I will run my third half-marathon on Sunday, almost one year after my first. My body is in drastically, almost frighteningly different shape this time; my mind and motivations are, too.
Running through a failed relationship and post-grad angst, I relished the psychological aspect of miles and miles and miles. I logged 60-70 miles in a single week sometimes, running 12 or 13 miles after a full workday, perceiving it as the pinnacle of dedication to my health. The folds in my clothes multiplied that summer and fall; the more miles I ran, the less of me existed. I weighed 105 pounds when I crossed the finish line Oct. 18.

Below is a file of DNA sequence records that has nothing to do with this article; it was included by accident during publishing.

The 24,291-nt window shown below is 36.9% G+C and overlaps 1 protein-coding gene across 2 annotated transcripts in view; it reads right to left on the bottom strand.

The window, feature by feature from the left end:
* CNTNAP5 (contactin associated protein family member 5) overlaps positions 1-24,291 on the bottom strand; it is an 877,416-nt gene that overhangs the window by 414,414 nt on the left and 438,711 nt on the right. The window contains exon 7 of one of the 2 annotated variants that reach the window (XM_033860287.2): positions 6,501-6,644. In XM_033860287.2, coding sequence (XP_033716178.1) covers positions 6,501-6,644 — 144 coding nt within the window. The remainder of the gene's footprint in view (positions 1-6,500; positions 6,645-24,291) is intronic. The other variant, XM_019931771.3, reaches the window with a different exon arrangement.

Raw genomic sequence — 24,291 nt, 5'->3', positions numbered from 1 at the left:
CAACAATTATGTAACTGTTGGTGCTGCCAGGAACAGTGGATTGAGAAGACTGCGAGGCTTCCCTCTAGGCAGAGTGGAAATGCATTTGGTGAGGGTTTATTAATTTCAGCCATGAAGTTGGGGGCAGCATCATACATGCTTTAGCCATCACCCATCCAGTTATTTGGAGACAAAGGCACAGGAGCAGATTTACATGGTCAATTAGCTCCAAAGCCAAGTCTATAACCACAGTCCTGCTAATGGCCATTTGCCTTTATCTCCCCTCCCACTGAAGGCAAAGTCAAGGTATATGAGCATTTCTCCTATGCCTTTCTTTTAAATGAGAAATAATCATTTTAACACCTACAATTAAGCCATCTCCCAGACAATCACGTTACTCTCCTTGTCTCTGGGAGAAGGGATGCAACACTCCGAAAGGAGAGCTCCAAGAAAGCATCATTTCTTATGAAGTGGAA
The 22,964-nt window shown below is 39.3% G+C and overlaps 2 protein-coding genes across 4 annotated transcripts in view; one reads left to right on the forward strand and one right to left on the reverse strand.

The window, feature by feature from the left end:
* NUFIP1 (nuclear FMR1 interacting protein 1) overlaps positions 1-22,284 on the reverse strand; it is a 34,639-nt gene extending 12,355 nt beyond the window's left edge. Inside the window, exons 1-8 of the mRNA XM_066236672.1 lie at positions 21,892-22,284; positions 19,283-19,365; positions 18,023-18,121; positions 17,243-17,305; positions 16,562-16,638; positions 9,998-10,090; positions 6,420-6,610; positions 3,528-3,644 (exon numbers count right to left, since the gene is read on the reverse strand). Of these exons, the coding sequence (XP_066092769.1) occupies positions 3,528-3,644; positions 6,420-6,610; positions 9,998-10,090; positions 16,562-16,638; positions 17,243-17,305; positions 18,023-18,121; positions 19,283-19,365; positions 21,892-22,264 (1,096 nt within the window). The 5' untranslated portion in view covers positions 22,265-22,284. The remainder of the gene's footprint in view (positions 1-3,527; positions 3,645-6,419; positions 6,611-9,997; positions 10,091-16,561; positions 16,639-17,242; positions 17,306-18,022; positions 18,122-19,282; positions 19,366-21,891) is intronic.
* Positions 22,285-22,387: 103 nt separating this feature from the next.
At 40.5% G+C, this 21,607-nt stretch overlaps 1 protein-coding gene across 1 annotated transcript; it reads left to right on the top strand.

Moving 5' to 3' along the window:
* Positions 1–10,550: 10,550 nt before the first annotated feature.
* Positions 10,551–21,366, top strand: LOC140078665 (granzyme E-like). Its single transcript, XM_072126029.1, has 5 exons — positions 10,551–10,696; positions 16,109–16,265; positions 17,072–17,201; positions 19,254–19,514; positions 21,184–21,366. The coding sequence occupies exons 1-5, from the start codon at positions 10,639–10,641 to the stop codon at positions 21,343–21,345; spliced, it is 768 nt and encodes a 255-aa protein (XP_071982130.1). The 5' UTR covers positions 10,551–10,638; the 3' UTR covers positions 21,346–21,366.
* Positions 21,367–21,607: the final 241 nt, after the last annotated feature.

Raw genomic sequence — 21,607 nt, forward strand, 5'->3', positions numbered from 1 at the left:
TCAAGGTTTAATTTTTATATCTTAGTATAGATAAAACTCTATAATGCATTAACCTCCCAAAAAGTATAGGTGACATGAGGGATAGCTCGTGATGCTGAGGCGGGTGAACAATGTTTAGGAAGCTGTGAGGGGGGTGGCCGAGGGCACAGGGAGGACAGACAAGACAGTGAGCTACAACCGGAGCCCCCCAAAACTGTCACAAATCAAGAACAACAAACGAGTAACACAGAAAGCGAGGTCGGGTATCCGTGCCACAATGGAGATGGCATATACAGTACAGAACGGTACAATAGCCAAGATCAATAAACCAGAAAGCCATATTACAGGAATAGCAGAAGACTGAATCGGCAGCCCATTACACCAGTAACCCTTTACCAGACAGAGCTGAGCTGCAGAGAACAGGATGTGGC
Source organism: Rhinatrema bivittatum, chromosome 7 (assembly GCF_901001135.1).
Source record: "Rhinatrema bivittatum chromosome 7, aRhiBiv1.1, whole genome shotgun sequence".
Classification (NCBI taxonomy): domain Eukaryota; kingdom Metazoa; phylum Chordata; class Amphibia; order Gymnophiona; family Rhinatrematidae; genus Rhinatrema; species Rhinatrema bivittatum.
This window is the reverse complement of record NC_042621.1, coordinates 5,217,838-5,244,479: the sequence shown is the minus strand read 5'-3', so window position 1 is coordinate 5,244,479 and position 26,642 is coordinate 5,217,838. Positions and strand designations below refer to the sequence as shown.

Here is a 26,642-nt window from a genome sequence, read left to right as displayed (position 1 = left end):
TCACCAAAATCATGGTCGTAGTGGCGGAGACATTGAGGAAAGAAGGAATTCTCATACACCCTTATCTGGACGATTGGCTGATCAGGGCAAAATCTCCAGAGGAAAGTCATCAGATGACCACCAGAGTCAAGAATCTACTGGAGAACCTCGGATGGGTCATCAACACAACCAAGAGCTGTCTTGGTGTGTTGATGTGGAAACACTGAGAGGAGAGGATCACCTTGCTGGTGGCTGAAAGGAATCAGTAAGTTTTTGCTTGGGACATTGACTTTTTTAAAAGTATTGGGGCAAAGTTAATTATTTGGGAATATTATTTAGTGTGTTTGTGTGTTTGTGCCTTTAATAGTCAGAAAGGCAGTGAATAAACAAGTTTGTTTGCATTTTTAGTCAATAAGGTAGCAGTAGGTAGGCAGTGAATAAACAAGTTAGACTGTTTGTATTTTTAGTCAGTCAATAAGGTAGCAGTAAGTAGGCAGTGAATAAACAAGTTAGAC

I felt invincible; running was the closure I needed, the structure I needed while adjusting to my first big-kid job. It’s not what my body needed. Not then, anyway.
Running is a hobby, coping mechanism, lifestyle and obsession for me. That spring, summer and fall, it was also a trigger. Training triggered my then-dormant celiac disease, shocking my body into losing 20 pounds and into months of crippling exhaustion. Continue reading